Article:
“Scientists have known about childhood amnesia for more than a century. But it’s only in the past decade that they have begun to figure out when childhood memories start to fade, which early memories are most likely to survive, and how we create a complete autobiography without direct memories of our earliest years.” An interesting article, courtesy of NPR, about the phenomenon known as childhood amnesia.
“What constitutes bullying, exactly? When does it become a crime? And how do you punish it when both the victim and the accused are sixth-grade girls?” The flip side of the Rebecca Sedwick case.
And in a timely addendum to the above link, the CDC has finally released a uniform definition of bullying. (pdf link) From the report: Bullying is any unwanted aggressive behavior(s) by another youth or group of youths who are not siblings or current dating partners that involves an observed or perceived power imbalance and is repeated multiple times or is highly likely to be repeated. Bullying may inflict harm or distress on the targeted youth including physical, psychological, social, or educational harm.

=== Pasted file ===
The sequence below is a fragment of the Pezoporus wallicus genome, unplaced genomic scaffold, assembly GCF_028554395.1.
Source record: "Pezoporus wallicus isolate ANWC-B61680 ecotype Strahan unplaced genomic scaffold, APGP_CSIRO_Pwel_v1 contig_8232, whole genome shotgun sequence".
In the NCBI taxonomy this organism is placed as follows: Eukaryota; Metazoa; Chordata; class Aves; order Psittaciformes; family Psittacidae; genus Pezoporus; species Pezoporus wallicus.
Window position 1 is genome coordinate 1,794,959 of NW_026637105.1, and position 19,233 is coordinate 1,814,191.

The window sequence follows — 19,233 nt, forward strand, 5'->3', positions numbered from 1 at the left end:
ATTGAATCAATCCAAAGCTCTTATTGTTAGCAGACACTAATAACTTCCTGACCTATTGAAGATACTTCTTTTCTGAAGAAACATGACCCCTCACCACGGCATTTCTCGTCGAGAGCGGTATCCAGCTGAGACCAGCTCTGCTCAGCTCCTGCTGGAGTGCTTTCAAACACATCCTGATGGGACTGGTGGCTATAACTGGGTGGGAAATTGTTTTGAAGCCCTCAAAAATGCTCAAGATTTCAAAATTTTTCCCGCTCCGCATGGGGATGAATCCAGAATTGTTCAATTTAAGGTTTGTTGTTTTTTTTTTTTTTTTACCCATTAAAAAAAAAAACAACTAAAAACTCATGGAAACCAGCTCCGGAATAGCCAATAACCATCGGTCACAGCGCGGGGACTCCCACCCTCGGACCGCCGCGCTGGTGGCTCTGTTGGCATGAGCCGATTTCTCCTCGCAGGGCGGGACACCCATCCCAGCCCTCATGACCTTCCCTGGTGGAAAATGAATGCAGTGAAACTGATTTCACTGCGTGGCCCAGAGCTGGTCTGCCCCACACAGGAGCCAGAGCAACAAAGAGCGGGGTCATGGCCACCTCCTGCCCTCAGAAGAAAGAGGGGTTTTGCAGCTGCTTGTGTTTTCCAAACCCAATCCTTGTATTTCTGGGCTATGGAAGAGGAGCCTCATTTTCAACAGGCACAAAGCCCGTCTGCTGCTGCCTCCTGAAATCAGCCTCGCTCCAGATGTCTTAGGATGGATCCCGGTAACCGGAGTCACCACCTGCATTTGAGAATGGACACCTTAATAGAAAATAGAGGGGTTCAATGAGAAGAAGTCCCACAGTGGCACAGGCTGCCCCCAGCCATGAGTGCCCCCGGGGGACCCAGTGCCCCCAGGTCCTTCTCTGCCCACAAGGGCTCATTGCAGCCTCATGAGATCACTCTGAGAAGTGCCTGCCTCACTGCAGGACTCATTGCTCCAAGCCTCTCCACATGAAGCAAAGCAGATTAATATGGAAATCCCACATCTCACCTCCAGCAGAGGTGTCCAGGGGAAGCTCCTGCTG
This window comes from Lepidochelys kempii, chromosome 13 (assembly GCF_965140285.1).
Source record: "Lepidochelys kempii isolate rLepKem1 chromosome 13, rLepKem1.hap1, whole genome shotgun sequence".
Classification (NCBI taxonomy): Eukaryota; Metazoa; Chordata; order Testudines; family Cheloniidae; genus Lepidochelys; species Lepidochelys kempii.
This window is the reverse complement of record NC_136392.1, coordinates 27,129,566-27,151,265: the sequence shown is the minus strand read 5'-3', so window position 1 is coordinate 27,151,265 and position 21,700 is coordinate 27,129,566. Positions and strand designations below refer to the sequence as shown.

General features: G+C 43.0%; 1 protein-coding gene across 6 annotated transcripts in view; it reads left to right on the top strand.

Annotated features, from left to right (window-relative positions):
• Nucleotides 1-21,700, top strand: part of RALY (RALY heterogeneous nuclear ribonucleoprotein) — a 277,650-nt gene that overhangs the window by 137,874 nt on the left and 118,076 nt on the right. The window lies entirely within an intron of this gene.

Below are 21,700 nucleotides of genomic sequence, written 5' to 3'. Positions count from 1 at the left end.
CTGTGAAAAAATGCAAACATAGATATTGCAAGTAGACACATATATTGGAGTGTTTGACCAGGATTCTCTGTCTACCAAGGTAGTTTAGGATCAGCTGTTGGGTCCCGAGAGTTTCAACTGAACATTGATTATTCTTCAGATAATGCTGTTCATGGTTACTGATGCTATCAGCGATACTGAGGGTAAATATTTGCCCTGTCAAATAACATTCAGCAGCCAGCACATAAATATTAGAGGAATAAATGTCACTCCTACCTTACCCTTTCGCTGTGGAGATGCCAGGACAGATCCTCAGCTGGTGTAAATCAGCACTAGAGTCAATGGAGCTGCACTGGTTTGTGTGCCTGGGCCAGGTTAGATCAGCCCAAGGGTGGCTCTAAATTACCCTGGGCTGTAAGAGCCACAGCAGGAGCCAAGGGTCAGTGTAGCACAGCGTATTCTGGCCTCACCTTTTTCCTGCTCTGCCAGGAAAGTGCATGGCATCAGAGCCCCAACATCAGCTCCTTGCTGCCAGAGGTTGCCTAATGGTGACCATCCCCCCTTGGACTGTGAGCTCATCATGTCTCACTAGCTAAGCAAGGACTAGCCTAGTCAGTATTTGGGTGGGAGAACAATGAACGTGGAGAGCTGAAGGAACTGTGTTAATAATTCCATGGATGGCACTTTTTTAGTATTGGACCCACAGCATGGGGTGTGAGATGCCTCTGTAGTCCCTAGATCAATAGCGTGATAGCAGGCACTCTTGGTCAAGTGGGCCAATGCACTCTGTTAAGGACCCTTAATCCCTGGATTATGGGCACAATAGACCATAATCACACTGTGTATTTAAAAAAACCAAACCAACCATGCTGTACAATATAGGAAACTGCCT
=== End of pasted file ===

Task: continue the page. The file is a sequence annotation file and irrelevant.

“According to a new report from the Centers for Disease Control and Prevention (CDC) that surveyed teen girls between the ages of 15 and 17, most young women don’t receive formal sexual health instruction until after they’ve already become sexually active. Federal health researchers warn that “this represents a missed opportunity” to ensure teens are receiving the medically accurate information they need to prevent pregnancy and STDs.” Original report here. (pdf)